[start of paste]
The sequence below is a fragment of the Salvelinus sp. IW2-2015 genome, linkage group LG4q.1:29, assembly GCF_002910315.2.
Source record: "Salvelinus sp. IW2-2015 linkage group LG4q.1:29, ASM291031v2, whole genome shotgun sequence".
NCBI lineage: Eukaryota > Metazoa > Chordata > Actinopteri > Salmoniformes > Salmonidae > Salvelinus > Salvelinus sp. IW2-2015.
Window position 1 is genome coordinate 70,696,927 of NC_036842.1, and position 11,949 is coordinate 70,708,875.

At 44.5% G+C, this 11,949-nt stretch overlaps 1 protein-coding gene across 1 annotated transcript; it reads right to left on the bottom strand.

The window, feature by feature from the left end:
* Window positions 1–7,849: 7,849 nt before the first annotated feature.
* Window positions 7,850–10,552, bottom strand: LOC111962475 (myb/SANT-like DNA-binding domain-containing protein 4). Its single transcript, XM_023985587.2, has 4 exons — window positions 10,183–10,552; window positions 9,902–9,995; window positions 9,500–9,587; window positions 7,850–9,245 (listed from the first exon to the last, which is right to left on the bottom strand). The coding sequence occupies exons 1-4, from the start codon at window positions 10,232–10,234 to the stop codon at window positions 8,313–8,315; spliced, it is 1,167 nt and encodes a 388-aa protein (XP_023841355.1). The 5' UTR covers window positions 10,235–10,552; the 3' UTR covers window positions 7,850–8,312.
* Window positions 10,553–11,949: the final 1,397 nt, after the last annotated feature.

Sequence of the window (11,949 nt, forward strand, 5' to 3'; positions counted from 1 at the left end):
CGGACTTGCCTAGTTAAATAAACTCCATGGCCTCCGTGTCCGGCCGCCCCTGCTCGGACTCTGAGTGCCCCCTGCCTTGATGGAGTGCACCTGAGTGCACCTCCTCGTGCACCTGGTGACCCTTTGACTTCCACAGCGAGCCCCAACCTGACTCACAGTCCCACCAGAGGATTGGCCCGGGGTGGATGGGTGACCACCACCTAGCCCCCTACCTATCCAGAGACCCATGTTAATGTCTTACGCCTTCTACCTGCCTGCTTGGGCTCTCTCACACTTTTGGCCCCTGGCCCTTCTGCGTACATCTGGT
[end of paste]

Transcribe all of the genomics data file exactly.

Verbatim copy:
The sequence below is a fragment of the Salvelinus sp. IW2-2015 genome, linkage group LG4q.1:29, assembly GCF_002910315.2.
Source record: "Salvelinus sp. IW2-2015 linkage group LG4q.1:29, ASM291031v2, whole genome shotgun sequence".
NCBI lineage: Eukaryota > Metazoa > Chordata > Actinopteri > Salmoniformes > Salmonidae > Salvelinus > Salvelinus sp. IW2-2015.
Window position 1 is genome coordinate 70,696,927 of NC_036842.1, and position 11,949 is coordinate 70,708,875.

At 44.5% G+C, this 11,949-nt stretch overlaps 1 protein-coding gene across 1 annotated transcript; it reads right to left on the bottom strand.

The window, feature by feature from the left end:
* Window positions 1–7,849: 7,849 nt before the first annotated feature.
* Window positions 7,850–10,552, bottom strand: LOC111962475 (myb/SANT-like DNA-binding domain-containing protein 4). Its single transcript, XM_023985587.2, has 4 exons — window positions 10,183–10,552; window positions 9,902–9,995; window positions 9,500–9,587; window positions 7,850–9,245 (listed from the first exon to the last, which is right to left on the bottom strand). The coding sequence occupies exons 1-4, from the start codon at window positions 10,232–10,234 to the stop codon at window positions 8,313–8,315; spliced, it is 1,167 nt and encodes a 388-aa protein (XP_023841355.1). The 5' UTR covers window positions 10,235–10,552; the 3' UTR covers window positions 7,850–8,312.
* Window positions 10,553–11,949: the final 1,397 nt, after the last annotated feature.

Sequence of the window (11,949 nt, forward strand, 5' to 3'; positions counted from 1 at the left end):
CGGACTTGCCTAGTTAAATAAACTCCATGGCCTCCGTGTCCGGCCGCCCCTGCTCGGACTCTGAGTGCCCCCTGCCTTGATGGAGTGCACCTGAGTGCACCTCCTCGTGCACCTGGTGACCCTTTGACTTCCACAGCGAGCCCCAACCTGACTCACAGTCCCACCAGAGGATTGGCCCGGGGTGGATGGGTGACCACCACCTAGCCCCCTACCTATCCAGAGACCCATGTTAATGTCTTACGCCTTCTACCTGCCTGCTTGGGCTCTCTCACACTTTTGGCCCCTGGCCCTTCTGCGTACATCTGGT